About the Club

 

 

We are a friendly club with a varied annual programme and an emphasis on encouraging our members to improve their knowledge and practice of photography. You don't have to take part in our competitions but a great number of our members do so. We have informative and interesting speakers throughout our season, often a great opportunity to learn from their knowledge and experience ... or, maybe, just an encouragement to look at things a different way.


Our season's programme includes internal Club competitions for prints and projected digital images (PDI).
We also compete in external competitions - see Competitions page for more details.
When the opportunity arises we exhibit members' work at local venues.


The Club has some monitor/printer calibration equipment which members can borrow for a nominal fee, and if they would like help with using it, there will be another small fee to cover expenses for someone to do this. Please contact the Hon Sec.


If you are interested in visiting us, maybe with a view to joining, please come along to any of our programme evenings. You will be made most welcome.

 

How we run 

 

Whilst many club members play an important part in its running, the club is formally managed by an active and enterprising Committee. 
 

An annual membership fee is payable at the start of the season and on a proportional basis by new members joining part way through. For information on the current fees please see the home page.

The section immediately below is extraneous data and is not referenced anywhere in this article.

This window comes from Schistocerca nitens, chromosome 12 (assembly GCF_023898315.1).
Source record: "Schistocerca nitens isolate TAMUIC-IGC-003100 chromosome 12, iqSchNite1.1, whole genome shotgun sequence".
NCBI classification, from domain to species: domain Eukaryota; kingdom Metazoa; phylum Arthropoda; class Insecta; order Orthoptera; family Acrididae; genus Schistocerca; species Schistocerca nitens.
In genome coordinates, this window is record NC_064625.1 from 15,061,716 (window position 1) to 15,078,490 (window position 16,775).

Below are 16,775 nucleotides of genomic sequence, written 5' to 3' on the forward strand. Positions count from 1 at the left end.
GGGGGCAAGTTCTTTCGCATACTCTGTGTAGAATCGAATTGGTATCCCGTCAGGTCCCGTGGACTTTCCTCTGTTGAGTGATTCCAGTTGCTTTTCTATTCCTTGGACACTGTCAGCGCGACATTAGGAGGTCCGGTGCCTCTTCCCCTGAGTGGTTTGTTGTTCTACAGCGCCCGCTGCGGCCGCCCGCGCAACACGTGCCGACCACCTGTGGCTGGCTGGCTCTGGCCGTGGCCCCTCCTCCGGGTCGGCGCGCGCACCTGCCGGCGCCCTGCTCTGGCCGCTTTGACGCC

If there is anything more you would like to know please do not hesitate to contact us.

 

History of the Club

 

Wimborne Camera Club was founded in 1960 by Catherine Mackenzie, a driving force in the town. She gathered together a group of like-minded photographers including Jack Loveland at Wimborne Grammer School's disused dormitory which they set about renovating and to create a darkroom, Black & White film being very popular.

 

One of the club's earliest and most enthusiastic members was Roger Holman, now a world-renowned photographer, famous for his superbly-illustrated books of Dorset, who is still a member.

 

With local help and new members readily joining, the Club quickly established itself. Soon in competition with local Clubs and other local outfits, they founded the Stour & Avon Photographic Association (SAPA) which is still in existence today.

 

The Club moved to an old hut in Wimborne that was soon replaced by a larger one, the first meeting being held there in 1968.

In the mid-1970s the Club disbanded as cine film gained in popularity. The Cine Club still meets in the hut to his day. 

 

A couple of years later the Camera Club was restarted, with meetings being held at St Catherine's Church Hall for many years before the move to St Michael's Church Centre in Colehill where the Club meets today.